1970, p. 402.
and those which are far off smaller, as in real nature. And I carried through the whole work with these measurements.’ Quoted by Gombrich, ‘The Renaissance Conception of Progress’, p. 7. 19. 20. 21. 22. Ibid, p. 3. Ibid, p. 9. ‘From the Revival of Letters to the Reform of the Arts: Niccolo Niccoli and Filippo Brunelleschi’, The Heritage of Apelles, Oxford 1976, p. 98. Which Gombrich analysed at length in ‘The Logic of Vanity Fair: Alternatives to Historicism in the Study of Fashions, Style and Taste’, a contribution to Popper's festschrift reprinted in Ideals and Idols. 23. 24. 25. Ibid, p. 100. ‘The Renaissance - Period or Movement?’, loc. cit., p. 14. I follow Kristeller in seeing humanism and scholasticism as contemporary phenomena; it is hardly right to say that the first replaced the second when their concerns were different. 26. 27. 28. 29. 30. 31. 32. 33. Ibid, p. 103. Ibid, p. 106. See In Search of Cultural History section V ‘Symptoms and Syndromes’. Reprinted in Norm and Form. Ibid, p.122. Ibid, p.127. Ibid, p.128. M Baxandall, Giotto and the Orators, Oxford 1971: t is one of the more disconcerting facts of Quattrocento art history that more I praise was addressed by humanists to Pisanello than to any other artist of the first half of the century; in this sense - and it seems a reasonably substantial one - Pisanello, not Masaccio, is the 'humanist' artist.’ (p. 91.) 34. 35. 36. 37. Op. cit., Norm and Form, p. 20. Ibid, p. 26. ‘The Renaissance Conception of Artistic Progress’, Norm and Form, pp. 9-10 ‘Psycho-Analysis and the History of Art’, Meditations on a Hobby-Horse, p. 34.
The following comments are based on pp. 34-5. 38. 39. 40. 41. 42. 43. See Pliny, Historia Naturalis, XXXVI, 20 on Praxiteles' Aphrodite and compare Aretino's notorious letter to the Duke of Mantua. ‘The Renaissance Theory of Art and the Rise of Landscape’ in Norm and Form, pp. Ibid, p. 113. Ms. undated, probably 1938: ‘The Rise of the Genres’ p. 1. Loc. cit. As Linda A. Stone-Ferrier observed, in her introductory essay to the exhibition catalogue Dutch Prints of Daily Life, Lawrence, Kansas 1983: .. studies of Dutch art that have characterized its overall nature and the way the . imagery should be generally interpreted often overlook what the art excludes. The Star of the Kings procession was clearly a popular subject for seventeenthcentury Dutch artists, but there were aspects of the procession that were never depicted, such as the drawing of lots by prominent towns-people to determine which would have the honor of carrying the star in the procession. Although all aspects of the Star of the Kings procession were not depicted, no aspects of certain activities were ever pictured by Dutch artists. The brewer, for example, whose industry was extremely importart to the economy of Haarlem, was almost never depicted except in portraits. A rare drawing on panel presents a view of a brewer's country home and brewery. However, the Haarlem brewers' fellow townsmen - the weavers - were repeatedly depicted by Haarlem artists in paintings, etchings and drawings.’(p.6.) iven the reputation that Dutch artists have for portraying the most common G and mundane aspects of the real work, it is interesting to discover that principles of selection are still alive and well. The invention of the camera has, of course, changed the situation though we can still imagine pictures we would not see, like a photograph of the Pope sitting on a lavatory. The invention of the digitised image will change that. 44. 45. Loc. cit., Norm and Form, p. 109. Leon Battista Alberti: On Painting, trans. Grayson, Harmondsworth 1991, p. 112-3.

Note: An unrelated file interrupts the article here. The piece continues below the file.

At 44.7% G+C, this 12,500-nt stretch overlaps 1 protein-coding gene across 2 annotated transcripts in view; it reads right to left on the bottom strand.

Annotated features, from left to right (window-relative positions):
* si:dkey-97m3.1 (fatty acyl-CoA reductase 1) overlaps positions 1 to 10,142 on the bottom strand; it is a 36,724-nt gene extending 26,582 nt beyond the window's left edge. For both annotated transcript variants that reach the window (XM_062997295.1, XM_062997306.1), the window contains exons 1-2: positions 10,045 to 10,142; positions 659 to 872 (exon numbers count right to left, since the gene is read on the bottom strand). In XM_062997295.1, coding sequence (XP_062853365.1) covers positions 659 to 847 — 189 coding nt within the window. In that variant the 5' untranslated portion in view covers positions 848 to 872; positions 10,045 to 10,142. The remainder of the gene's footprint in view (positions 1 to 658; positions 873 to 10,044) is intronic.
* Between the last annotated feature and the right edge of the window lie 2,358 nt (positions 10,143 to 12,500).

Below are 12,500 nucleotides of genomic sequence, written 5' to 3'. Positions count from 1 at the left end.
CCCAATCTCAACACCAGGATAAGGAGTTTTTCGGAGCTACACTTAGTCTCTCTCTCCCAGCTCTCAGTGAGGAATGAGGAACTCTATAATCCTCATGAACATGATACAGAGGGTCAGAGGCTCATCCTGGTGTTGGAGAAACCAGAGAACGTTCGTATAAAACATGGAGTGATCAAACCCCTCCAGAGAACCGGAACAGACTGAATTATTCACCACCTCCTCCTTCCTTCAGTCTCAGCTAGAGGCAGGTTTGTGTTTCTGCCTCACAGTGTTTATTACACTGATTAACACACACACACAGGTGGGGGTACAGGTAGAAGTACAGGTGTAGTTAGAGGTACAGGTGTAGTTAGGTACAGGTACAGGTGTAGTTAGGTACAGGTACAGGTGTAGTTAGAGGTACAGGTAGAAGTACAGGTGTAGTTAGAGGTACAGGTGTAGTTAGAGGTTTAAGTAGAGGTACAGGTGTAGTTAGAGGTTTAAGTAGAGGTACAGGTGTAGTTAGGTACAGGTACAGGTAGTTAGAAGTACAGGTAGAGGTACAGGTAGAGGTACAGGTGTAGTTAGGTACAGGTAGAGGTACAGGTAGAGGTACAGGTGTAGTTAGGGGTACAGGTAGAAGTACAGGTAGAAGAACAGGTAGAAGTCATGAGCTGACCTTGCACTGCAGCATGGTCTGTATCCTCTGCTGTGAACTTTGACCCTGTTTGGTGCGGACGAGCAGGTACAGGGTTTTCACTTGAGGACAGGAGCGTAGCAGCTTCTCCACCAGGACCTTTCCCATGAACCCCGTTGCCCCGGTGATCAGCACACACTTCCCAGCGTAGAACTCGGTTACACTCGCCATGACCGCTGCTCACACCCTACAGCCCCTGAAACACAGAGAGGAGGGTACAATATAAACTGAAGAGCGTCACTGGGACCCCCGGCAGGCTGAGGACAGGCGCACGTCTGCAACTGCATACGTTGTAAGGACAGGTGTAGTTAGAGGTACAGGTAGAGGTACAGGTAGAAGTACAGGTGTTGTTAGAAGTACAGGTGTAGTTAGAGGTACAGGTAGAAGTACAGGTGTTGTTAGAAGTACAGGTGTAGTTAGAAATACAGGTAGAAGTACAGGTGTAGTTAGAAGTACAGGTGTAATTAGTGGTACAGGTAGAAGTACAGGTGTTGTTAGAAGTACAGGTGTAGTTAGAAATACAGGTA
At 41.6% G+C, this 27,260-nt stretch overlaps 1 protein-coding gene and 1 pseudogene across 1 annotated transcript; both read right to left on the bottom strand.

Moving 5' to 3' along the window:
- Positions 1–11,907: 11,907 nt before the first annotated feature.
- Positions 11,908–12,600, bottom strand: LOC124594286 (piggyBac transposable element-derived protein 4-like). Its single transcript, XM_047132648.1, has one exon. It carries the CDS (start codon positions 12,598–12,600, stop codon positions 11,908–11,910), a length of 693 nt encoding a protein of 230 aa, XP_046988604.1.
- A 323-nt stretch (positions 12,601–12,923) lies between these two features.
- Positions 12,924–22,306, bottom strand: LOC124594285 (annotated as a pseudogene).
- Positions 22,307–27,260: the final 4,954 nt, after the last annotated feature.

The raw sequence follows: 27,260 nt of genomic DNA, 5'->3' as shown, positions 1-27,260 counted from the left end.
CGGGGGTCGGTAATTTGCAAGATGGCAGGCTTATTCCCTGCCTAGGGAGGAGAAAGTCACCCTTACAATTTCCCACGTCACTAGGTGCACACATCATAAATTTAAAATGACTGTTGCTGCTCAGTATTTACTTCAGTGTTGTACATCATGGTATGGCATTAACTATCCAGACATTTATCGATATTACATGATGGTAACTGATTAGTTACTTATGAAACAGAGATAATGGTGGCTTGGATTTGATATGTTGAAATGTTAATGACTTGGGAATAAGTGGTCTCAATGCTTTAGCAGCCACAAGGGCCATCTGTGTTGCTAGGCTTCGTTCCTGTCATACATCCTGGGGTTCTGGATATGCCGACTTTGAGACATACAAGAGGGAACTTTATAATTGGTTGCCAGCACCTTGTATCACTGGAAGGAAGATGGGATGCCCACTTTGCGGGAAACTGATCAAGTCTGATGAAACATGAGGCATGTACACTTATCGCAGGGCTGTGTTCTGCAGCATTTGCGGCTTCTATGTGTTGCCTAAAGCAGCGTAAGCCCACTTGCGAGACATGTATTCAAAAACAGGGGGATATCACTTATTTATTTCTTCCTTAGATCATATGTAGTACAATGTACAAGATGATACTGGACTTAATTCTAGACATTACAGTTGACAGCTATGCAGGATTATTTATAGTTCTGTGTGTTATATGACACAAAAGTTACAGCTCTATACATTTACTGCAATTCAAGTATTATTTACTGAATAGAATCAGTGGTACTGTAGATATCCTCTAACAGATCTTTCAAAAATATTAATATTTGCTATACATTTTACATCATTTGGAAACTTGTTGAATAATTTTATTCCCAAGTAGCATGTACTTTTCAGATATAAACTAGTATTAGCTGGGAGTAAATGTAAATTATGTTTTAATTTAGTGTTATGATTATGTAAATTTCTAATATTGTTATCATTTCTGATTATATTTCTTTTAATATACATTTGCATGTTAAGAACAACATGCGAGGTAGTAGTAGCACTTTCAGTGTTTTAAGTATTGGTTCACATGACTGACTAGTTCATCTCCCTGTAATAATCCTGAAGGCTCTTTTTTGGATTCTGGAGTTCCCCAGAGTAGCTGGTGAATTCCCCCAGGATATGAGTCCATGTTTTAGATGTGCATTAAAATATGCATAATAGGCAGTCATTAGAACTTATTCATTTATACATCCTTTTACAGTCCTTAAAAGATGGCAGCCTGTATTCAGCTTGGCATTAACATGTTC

34. 46. 47. 48. 49. 50. Ibid, p. 23. Dürer, quoted by Gombrich ‘The Leaven of Criticism in Renaissance Art’, in The See ‘Raphael's 'Madonna della Sedia', Norm and Form, pp. 75-6. See Gombrich's analysis of the example of Giulio Romano in ‘The Style all'antica: Imitation and Assimilation’ in Norm and Form. For the diffusion of Alberti's text see Julius von Schlosser, La Littérature Artistique (préface d'André Chastel), Paris 1984, pp. 157 ff. The French edition continued Otto Kurz's work of keeping the bibliographical details of Schlosser's original Die Kunstliteratur up to date. 51. 52. From The Commentaries of Lorenzo Ghiberti, ed. cit. On this subject see the excellent essay by Ernst Robert Curtius ‘Calderon's Theory of Art and the Artes Liberales’, excursus XXIII in European Literature and the Latin Middle Ages (trans. Willard R. Trask), London 1953. Calderon wrote a ‘Tractate in Defence of the Nobility of Painting’ as an expert opinion in a conflict between Madrid painters and the tax office: ‘That Spanish art theory went to school to Italian art theory is obvious.’ (p. 560.) The social niceties of being an artist were still being argued in England in the eighteenth century: see Jonathan Richardson, An Essay on the Theory of Painting, 1725 ed. Richard Woodfield, Menston 1971. 53. 9. Quoted by Erwin Panofsky, The Life and Art of Albrecht Dürer, Princeton 1971, p.
Heritage of Apelles, p. 112.